• Nimbin Museum

    Nimbin Museum

Pioneer Room

How do you make God laugh?
Tell him your plans for the future!

Leaving the Bundjalung room, the Rainbow Serpent path loses its colour as it enters the sepia world of the settlers. Visitors step over the crosscut saw and find themselves in a tiny room (symbolising the tiny amount of time it took the new settlers to completely change the environment!) 



Central to the Pioneer Room is a colonial couple cutting down a tree. The antique 1950’s mannequin dressed in a genuine century old costume looked noble for the first half a dozen years of the museums life until she met amphetamine on a teenage rampage one afternoon. She’s regularly been used as a punching bag ever since and today looks her age!

The hippie view of history includes displays on the appalling ignorance and massive sudden impact of the white-sugar-flour colonisation of the area. We are persecuted for our smoking of natural herbs while the nation is addicted to money and white sugar- the superficial short term spurt of energy that collapses quickly leaving the soil depleted and poisoned. The bum end of the kombi we cut in half, symbolises the dirty end of industrialisation, the age of petroleum and its synthetic byproducts which contributed significantly, by the way, to getting the cannabis plant made illegal.

The Nimbin Shooters Club is a great photo from the Richmond River Historical Society in Lismore, as is the early cricket match down on the Bora Ring. The cricketers are surrounded by ring barked giant trees. Elspeth painted the homemade cricket bat inspired by this photo.



The Pioneer Room is a hippy view of history and pointedly features hippy thinking and alternative philosophy, like the stupidity of refined foods, the devastation of the forests and the land, racism, consumerism and so-on…..the monopoly game had begun!

Disease was the first sign of change brought to this area by aboriginals who had contact with whiteman further south. That probably wiped out half the Bundjalung Nation before they actually ever saw a European! Early adventurers and runaway convicts arrived with the timber cutters chasing the precious red cedar, “rainforest gold”. They shipped thousands of tonnes of cedar back to the UK.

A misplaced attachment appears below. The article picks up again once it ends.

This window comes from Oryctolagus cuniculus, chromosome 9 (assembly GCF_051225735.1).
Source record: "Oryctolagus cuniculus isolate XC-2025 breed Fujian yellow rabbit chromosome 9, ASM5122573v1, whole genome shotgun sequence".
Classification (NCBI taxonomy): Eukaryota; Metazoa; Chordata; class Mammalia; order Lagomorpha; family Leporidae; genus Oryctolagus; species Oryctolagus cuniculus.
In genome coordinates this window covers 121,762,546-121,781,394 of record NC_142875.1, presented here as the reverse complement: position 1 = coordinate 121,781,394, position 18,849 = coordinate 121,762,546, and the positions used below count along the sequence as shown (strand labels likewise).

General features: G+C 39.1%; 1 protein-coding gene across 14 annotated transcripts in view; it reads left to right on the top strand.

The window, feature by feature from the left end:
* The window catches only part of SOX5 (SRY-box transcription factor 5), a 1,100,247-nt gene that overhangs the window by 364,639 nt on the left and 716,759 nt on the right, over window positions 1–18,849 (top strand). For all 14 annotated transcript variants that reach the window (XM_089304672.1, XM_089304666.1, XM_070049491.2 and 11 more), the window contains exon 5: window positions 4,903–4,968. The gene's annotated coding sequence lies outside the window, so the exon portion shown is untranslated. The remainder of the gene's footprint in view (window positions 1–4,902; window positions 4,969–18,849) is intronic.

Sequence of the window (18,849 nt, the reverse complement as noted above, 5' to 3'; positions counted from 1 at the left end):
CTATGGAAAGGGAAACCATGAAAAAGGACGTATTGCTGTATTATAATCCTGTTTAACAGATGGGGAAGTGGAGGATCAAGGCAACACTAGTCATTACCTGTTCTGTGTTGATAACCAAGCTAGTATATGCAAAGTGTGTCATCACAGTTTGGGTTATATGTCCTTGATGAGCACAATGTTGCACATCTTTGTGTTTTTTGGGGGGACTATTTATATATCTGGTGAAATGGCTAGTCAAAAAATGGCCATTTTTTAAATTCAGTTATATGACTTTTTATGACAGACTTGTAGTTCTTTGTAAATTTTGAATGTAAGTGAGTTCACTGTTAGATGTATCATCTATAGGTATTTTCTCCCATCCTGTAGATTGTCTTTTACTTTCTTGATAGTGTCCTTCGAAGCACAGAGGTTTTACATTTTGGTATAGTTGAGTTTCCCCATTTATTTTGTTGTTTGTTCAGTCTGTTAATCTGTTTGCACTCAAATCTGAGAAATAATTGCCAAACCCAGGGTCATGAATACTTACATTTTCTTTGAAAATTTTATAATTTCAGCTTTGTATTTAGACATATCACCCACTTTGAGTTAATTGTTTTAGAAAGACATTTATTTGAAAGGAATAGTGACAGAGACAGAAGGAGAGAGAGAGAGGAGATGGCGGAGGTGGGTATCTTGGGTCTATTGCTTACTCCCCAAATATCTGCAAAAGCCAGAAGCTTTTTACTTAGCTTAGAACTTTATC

Remaining forests were stripped and burnt in a remarkably short time to make way for cattle. The first house was built in Nimbin in 1851 In this short history Nimbin farmers have had eras dominated by bananas and dairy as well as beef and timber.

By the 1970’s the village was a ghost town with most of the shops closing when the butter factory down by the creek folded, with the introduction of bulk milk carriers. Along with many other empty buildings it was bought by hippies in the early days and now houses the Bush Theatre and movie house and other art and craft enterprises including the candle factory.

Largely from the old museum days when it was a second hand shop, many of the old tools have been painted with the religion of the settlers keeping in tune with the spiritual theme throughout the museum.

The journey along the Rainbow Serpent path now enters the hippie room after the traveller eats magic goldtop mushrooms growing from the pioneers cow manure!

Click on the serpent to continue.


Social Networks